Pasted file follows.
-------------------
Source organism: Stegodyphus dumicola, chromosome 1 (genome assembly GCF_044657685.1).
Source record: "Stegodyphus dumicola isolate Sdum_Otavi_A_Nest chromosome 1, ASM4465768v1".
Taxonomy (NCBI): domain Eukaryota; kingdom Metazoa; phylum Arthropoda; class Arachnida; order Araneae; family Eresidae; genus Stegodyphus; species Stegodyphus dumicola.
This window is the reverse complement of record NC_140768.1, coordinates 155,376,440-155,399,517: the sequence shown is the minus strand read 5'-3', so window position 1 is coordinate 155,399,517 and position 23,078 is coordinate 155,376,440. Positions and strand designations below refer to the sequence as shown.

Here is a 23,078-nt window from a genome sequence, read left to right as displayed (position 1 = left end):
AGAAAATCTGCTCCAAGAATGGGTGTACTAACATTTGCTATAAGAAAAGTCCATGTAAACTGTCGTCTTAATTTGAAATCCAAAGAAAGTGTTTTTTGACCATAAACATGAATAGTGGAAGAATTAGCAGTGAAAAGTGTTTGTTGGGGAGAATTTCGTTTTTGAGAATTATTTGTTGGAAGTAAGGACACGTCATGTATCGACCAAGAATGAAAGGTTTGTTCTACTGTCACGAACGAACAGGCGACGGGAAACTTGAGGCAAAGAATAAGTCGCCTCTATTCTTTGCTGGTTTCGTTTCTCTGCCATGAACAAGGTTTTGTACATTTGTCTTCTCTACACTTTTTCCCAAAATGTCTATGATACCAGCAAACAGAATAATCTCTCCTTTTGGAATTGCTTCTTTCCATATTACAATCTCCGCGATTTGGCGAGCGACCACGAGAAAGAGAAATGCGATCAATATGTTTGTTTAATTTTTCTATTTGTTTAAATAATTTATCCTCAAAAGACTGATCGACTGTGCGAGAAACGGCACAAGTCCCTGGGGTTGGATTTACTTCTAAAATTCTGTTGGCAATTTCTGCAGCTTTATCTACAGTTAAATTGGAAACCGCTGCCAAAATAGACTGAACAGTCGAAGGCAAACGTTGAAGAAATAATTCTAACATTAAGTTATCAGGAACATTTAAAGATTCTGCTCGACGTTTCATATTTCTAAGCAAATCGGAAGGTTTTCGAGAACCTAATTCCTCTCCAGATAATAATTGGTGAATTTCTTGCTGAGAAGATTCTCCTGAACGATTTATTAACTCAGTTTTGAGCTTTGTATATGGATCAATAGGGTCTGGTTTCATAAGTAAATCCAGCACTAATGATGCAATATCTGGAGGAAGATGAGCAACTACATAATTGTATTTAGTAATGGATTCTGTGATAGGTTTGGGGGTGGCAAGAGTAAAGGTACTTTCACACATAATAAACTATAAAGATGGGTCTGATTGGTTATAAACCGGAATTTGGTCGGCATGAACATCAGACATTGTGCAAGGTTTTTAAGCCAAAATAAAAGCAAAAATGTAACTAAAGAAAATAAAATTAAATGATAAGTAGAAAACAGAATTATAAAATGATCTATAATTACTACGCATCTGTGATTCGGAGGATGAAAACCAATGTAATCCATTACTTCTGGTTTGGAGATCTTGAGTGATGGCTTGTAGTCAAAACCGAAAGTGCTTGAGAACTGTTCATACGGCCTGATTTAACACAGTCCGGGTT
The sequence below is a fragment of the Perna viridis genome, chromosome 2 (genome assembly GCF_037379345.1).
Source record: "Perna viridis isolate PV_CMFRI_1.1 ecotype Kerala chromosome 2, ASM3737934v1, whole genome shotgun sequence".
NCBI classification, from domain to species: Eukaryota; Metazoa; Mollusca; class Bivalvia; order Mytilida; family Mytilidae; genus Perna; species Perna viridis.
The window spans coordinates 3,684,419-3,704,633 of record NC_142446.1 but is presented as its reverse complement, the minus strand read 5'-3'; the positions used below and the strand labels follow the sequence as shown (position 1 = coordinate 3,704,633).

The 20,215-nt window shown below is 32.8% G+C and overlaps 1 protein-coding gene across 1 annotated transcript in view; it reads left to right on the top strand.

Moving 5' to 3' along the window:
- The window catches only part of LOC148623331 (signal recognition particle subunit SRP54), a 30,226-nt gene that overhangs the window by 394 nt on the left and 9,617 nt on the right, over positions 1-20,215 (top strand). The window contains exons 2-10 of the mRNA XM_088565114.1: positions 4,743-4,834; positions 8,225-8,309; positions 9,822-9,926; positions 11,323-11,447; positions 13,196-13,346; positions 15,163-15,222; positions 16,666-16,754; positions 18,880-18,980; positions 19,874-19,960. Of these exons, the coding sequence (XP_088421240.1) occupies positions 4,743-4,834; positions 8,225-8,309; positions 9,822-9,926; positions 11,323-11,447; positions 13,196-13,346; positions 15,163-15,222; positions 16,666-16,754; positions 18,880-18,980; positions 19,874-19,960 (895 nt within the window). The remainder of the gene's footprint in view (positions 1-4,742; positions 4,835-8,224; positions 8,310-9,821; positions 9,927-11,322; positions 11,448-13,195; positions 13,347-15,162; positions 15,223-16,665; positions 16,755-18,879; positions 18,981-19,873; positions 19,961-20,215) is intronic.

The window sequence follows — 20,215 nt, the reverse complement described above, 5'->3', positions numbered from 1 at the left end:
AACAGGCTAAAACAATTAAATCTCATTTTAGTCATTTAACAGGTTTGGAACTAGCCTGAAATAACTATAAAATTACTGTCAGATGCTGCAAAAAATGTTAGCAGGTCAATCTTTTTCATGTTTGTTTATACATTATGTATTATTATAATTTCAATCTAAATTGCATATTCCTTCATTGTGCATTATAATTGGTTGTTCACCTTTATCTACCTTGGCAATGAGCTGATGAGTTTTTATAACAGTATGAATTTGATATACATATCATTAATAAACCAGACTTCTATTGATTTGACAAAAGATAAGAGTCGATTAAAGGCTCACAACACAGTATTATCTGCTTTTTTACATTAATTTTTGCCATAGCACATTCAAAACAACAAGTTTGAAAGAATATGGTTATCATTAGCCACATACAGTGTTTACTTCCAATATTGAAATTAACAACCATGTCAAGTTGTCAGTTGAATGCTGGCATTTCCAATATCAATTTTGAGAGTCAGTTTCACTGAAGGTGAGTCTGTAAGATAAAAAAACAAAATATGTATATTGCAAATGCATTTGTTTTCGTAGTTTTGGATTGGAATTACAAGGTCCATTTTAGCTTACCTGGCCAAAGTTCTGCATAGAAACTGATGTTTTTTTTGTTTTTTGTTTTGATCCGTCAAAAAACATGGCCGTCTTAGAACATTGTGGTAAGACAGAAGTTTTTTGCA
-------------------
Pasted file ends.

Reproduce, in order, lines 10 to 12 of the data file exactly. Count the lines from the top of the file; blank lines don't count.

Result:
The window spans coordinates 3,684,419-3,704,633 of record NC_142446.1 but is presented as its reverse complement, the minus strand read 5'-3'; the positions used below and the strand labels follow the sequence as shown (position 1 = coordinate 3,704,633).

The 20,215-nt window shown below is 32.8% G+C and overlaps 1 protein-coding gene across 1 annotated transcript in view; it reads left to right on the top strand.

Moving 5' to 3' along the window: